When about seven years old a boy of noble birth who was to become a knight was usually sent away to a nobleman's house, often that of his uncle or a great lord, to be a page. Here he learned how to behave and how to ride. When he was 14 he was apprenticed to a knight whom he served as a squire. He was taught how to handle weapons and how to look after his master's armour and horses, and even went into battle with the knight, helping him with his armour and assisting him if he was hurt or unhorsed. He learned how to shoot a bow and how to carve meat. Successful squires were knighted when they were around 21 years old.

Sons of noble families who were sent away at a very early age to the household of a great lord learned a variety of skills. They learned to serve a knight, to attend noble ladies, and to learn the art of noble manners and good breeding.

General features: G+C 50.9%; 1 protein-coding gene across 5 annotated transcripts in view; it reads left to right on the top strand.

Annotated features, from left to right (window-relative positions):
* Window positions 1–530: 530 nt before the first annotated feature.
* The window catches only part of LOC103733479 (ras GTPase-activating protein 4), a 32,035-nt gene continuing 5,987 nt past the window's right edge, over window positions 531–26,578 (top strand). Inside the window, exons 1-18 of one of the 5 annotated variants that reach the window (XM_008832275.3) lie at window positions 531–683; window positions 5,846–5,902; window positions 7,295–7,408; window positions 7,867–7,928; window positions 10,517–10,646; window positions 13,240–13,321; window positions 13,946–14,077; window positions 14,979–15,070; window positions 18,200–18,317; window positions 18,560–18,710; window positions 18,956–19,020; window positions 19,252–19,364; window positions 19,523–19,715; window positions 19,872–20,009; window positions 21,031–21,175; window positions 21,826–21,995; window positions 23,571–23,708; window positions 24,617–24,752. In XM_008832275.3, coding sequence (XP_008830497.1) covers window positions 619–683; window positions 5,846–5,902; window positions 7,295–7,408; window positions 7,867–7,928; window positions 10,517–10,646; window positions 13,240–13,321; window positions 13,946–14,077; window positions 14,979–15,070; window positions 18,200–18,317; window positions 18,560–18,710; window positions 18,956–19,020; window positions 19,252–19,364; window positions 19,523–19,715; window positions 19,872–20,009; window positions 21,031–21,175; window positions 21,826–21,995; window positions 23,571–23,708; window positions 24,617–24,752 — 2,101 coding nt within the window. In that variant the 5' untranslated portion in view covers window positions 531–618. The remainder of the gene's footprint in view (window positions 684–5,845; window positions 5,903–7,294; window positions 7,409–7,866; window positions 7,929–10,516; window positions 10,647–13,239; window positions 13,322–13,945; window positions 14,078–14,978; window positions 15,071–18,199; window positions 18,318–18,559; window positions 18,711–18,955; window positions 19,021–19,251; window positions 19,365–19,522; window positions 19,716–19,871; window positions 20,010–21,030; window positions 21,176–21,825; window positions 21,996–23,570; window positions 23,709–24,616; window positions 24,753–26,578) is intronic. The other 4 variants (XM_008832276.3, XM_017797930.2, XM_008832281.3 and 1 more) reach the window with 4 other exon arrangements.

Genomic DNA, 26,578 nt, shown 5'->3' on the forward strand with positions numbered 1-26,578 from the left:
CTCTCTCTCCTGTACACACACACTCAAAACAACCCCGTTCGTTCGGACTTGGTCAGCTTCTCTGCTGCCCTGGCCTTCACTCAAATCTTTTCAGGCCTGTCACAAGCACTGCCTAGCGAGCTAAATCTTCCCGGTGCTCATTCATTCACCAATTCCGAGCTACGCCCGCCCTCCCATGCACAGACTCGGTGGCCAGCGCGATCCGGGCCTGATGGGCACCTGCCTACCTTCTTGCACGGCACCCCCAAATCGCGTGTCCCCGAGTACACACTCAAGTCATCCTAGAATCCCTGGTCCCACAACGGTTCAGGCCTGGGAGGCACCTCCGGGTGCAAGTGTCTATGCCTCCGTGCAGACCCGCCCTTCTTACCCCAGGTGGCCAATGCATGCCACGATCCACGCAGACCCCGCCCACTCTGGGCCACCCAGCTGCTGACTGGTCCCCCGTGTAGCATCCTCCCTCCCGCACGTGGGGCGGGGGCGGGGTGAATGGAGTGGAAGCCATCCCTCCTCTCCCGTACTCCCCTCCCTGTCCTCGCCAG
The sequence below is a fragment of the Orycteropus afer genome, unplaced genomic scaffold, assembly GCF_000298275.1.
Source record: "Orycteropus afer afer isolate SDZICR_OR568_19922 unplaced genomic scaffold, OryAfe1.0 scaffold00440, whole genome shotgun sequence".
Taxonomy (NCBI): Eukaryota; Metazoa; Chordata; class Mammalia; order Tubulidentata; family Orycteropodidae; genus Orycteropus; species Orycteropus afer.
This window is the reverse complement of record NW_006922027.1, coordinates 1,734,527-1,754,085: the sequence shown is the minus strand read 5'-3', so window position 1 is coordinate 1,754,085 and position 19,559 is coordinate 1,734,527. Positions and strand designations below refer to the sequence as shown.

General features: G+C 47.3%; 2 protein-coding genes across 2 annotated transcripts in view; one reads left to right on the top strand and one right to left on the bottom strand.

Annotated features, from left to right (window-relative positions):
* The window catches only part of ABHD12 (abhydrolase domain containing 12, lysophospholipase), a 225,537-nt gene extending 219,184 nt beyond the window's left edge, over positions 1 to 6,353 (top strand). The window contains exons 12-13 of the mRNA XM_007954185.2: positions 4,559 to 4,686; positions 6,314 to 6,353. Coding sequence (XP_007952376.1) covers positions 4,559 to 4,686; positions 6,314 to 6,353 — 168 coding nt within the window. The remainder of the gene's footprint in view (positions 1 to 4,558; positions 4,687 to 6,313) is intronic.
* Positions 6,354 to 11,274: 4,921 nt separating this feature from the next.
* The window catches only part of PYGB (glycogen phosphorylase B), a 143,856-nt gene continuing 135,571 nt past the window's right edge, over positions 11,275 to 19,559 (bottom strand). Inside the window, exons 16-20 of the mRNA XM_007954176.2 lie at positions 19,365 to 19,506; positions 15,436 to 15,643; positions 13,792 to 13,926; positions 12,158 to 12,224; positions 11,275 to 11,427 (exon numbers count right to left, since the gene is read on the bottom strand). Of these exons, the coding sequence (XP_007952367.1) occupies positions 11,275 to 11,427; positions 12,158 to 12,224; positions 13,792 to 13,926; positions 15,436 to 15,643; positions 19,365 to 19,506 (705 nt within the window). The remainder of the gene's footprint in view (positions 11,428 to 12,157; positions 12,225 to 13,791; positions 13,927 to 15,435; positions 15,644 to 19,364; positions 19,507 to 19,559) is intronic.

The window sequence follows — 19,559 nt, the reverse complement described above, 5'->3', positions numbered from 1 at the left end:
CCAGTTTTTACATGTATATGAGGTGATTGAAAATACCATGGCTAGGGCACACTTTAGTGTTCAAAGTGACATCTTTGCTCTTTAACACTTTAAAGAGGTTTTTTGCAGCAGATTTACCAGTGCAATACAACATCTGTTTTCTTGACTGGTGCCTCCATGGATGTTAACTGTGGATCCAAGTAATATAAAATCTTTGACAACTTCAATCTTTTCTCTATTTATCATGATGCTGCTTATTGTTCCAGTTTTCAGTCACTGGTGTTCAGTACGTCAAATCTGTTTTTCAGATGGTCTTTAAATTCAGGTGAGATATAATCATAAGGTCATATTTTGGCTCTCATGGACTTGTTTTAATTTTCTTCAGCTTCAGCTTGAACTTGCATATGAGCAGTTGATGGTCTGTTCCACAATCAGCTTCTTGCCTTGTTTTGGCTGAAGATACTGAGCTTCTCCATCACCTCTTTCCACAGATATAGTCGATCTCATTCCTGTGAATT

The word squire comes from the French word ecuyer (which means shield bearer). In the 11th and 12th centuries many squires seem to have been servants of a lower social class, but later on noble families would send their sons to be squires before coming knights. In the 13th century becoming a knight became so expensive that most people wanted to stay a squire. Squire later meant landowner.

A squire was finally made into a knight through the process of dubbing. This was originally a blow to the neck with the hand, though by the 13th century this was replaced by a tap of the sword to the shoulder. The knight's sword and spurs were fastened on and celebrations would commence afterwards, where he could show off his skills. Another knight (often the squires master), or even the king would perform the dubbing.